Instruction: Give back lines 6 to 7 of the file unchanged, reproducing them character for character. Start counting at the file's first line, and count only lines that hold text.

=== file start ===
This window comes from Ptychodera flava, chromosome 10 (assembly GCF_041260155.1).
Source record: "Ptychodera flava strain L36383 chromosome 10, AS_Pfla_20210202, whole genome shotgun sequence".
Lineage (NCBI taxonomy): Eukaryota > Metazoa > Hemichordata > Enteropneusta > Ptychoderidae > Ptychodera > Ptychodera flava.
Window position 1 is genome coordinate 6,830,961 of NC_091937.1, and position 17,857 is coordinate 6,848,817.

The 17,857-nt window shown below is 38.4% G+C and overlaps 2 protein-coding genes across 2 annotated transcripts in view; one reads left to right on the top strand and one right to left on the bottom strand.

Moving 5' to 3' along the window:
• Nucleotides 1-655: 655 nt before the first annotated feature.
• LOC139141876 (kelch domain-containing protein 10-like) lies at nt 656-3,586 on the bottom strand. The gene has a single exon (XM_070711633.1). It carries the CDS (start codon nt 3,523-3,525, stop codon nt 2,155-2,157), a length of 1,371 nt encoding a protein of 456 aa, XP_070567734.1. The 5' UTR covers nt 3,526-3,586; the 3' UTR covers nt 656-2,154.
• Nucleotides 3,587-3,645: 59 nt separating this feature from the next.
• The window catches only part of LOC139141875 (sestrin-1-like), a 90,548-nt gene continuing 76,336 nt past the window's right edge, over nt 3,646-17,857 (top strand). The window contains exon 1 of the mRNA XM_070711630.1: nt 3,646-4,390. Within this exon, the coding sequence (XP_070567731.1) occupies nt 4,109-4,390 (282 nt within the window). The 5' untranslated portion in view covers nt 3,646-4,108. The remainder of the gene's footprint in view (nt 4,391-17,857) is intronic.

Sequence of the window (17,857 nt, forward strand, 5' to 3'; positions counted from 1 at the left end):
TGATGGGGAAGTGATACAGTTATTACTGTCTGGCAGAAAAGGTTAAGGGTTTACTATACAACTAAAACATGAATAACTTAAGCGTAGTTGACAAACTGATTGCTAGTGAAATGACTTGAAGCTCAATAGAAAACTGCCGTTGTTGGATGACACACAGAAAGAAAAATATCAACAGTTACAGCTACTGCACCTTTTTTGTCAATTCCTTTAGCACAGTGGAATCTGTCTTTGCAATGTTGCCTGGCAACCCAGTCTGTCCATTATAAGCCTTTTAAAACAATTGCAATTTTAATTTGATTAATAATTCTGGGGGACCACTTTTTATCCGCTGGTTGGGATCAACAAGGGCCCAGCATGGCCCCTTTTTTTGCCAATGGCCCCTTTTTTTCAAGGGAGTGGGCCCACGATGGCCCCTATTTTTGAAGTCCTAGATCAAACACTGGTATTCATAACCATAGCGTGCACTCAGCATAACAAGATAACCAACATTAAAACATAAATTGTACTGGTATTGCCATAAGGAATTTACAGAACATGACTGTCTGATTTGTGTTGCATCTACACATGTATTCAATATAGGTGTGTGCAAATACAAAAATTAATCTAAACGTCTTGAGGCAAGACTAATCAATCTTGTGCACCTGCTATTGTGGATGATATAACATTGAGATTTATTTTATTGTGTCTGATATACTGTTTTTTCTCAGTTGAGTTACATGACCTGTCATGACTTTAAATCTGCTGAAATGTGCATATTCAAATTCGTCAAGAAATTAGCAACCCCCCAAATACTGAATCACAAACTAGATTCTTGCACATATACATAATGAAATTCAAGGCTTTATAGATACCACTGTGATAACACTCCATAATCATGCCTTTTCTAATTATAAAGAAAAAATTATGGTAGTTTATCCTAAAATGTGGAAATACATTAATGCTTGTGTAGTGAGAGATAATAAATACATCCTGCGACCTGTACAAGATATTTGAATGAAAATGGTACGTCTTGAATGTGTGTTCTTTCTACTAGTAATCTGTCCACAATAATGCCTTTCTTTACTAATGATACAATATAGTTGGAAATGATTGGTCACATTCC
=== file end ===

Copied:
Moving 5' to 3' along the window:
• Nucleotides 1-655: 655 nt before the first annotated feature.